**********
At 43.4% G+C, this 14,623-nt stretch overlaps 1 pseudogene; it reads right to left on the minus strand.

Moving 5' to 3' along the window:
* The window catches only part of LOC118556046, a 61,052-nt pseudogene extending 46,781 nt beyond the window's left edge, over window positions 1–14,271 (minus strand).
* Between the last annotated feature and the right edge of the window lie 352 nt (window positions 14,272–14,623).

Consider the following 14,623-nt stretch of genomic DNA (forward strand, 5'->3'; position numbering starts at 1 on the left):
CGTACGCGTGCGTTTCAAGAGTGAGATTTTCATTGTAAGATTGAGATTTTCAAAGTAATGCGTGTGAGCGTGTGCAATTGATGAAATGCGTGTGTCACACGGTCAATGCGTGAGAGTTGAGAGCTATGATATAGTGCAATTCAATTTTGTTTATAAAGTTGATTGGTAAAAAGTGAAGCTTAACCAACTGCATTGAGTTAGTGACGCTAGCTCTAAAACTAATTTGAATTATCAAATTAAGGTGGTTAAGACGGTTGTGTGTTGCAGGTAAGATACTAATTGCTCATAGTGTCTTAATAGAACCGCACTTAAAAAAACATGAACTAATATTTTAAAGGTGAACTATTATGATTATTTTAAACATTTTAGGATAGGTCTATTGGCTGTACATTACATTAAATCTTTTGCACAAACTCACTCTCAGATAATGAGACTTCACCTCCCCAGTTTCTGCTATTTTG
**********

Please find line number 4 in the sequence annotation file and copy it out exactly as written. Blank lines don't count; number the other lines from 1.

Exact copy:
* Between the last annotated feature and the right edge of the window lie 352 nt (window positions 14,272–14,623).